We invite you to read this wonderful piece of  Persuasive writing by Year 12 student Ella Ferris.


Paper doll design by Mirkwood Design paper templates http://www.ruthannzaroff.com/mirkwooddesigns/paperdoll.htm


“Humans live in a world where everything tries to make you something else.”

Good morning peers, friends and members of the community. My name is Ella Ferris. I’m sixteen years old, nearly six feet tall, have curly hair that has an uncanny likeness to a lion’s mane, and like every child, teen and adult, I have insecurities. My day is filled with doubtful comments from others.

‘Did you brush your hair today?’ they ask.

‘Yes,’ I reply.

‘So frizzy!’ they exclaim.

‘I know’.

‘You are too tall!’ they say, and I say ‘Okay’.

These remarks and reactions are perpetual and they, in turn, perpetuate the doubtful thoughts that fill my head. Of course, nobody realises that their words are as unnecessary as they are hurtful. It seems our world has become accustomed to being bewildered and insulted by others’ individuality.

Let me ask you all a question. How many hours do you spend online each day, particularly on social media, whether it be on YouTube, Snapchat, Facebook, Instagram, Twitter (the list goes on)?

Whether you spend one hour or one minute on these social media platforms, I can guarantee that you will not only stumble across, but have thrown in your face, the image of a thin, beautifully made-up woman, captioned with an advertisement for a ‘miracle’ weight loss pill, diet or treatment. I do not find it ‘miraculous’ that our insecurities are exploited and manipulated so that we feel the need to manipulate our own appearances in order to be accepted.

I have been assaulted by advertisements for ‘skin lightening treatments’. Why should I, a young ‘proud and deadly’ Aboriginal woman, scour off the pigment that paints the picture of my identity? Why should my sister feel pressured to chemically straighten her golden ringlets for the ‘amazing price of only one hundred dollars per treatment’ when her golden ringlets are a halo, an aura, the colour of her vibrant soul.  Why should any of us, whether we are white, black, tall, short, thin, fat, young or old, change ourselves for the sake of just being like everybody else? Why must we follow a stereotype, fit the mould, feel unworthy? Oscar Wilde, I agree with you when you say: ‘Be yourself; everyone else is already taken.’

Again, let me ask you all a question. How many hours do you spend at school a day, learning,

memorising, filling your head with formulas, equations and vocabulary? How many of you spend your days feeling subpar, inadequate because your skills are different to your friends, your teachers, your siblings, your parents? How many of you have struggled through a math class, wishing you were in an art class, but dismissing your right to the education you want because someone told you that ‘art is not a viable career’?

Schools have become a laboratory, where students are tested and examined for discrepancies in results and those who diverge from the norm are ‘failures’. Einstein told me that ‘everybody is a genius. But if you judge a fish by its ability to climb a tree, it will live its whole life believing it is stupid.’ Well, a school should not be a laboratory, it should be a jungle where fish, monkeys, tigers and snakes alike, live and learn according to their needs.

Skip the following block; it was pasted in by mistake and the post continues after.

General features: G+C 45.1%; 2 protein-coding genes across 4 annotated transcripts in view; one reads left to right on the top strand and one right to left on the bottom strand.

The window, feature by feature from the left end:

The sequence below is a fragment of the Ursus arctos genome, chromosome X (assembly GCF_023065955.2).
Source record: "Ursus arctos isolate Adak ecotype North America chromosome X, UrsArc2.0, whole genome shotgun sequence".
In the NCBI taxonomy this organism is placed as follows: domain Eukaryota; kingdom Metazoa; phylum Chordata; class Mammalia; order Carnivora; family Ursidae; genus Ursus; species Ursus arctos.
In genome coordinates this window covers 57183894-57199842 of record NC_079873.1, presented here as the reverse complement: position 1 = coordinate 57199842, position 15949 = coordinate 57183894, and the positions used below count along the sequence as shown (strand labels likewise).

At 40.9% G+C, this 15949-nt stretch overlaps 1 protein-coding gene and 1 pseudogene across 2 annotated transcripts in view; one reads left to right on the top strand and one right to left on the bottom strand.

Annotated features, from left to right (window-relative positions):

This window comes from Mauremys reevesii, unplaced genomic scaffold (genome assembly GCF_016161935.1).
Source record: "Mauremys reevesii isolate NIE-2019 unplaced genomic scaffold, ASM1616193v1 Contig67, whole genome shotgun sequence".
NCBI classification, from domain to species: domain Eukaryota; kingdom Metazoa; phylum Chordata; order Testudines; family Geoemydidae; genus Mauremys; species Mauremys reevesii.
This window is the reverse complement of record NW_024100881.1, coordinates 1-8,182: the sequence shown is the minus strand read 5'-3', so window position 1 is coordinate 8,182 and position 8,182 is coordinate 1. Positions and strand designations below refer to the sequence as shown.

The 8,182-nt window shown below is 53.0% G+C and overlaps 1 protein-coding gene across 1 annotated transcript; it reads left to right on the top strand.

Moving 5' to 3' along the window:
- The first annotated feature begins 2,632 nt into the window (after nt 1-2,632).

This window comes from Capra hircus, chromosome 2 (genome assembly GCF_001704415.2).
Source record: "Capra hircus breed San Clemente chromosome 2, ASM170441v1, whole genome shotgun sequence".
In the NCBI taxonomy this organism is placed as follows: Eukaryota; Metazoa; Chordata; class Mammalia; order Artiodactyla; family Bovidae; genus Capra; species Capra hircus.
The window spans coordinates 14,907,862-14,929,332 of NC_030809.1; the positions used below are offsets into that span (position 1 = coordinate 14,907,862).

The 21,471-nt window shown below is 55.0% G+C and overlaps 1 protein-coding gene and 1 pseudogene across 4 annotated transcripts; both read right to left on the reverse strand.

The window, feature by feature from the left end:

I long for the day when students do not get penalised for their belief in the arts, sentenced and condemned to a life of judgement and disapproval. I long for the day when students do not have to sacrifice their true identity in order to ‘succeed’ in school. I long for the day when students do not doubt their self-worth because, to them, science and maths are unconquerable quests. I long for the day when we students are treated fairly and the playing field is evened.

Let me ask you a question, once more. How many of you children, teenagers, adults, students, teachers, parents, siblings and friends believe that your individuality is beautiful? Whether it’s your hair, your thick accent, your dark sense of humour, your freckled skin, your strange hobbies, your eclectic style… do you find your uniqueness beautiful? In a world where it is customary to be revolted by others’ differences, we must fight for our rights, fight against the overwhelming desire to be accepted, fight and overcome the world that tries to make you something other than yourself. Rebel against the authority that tells you you’re unworthy. Revolt against those who tell you your skin, your culture, your values are unwelcome. Reunite with your true identity and do not be afraid to let it shine.

My name is Ella Ferris. I am sixteen years old, nearly six feet tall, have curly hair that has an uncanny likeness to a lion’s mane and, like every child, teen and adult, I have insecurities. But instead of letting others mould my identity so that it replicates theirs, I am determined to conquer feelings of doubt and to fight for my right to be who I want to be. In the words of Nelson Mandela: ‘As we let our own light shine, we unconsciously give other people permission to do the same’. Be true to your identity and let others know that they can, too.

Across the Distance enews is the Distance Education Centre Victoria's weekly publication which is sent to all currently enrolled students, their parents and supervisors. Current edition articles can be found on the DECV website home page. Please contact the publisher by email if you would like access to articles from previous enews publications.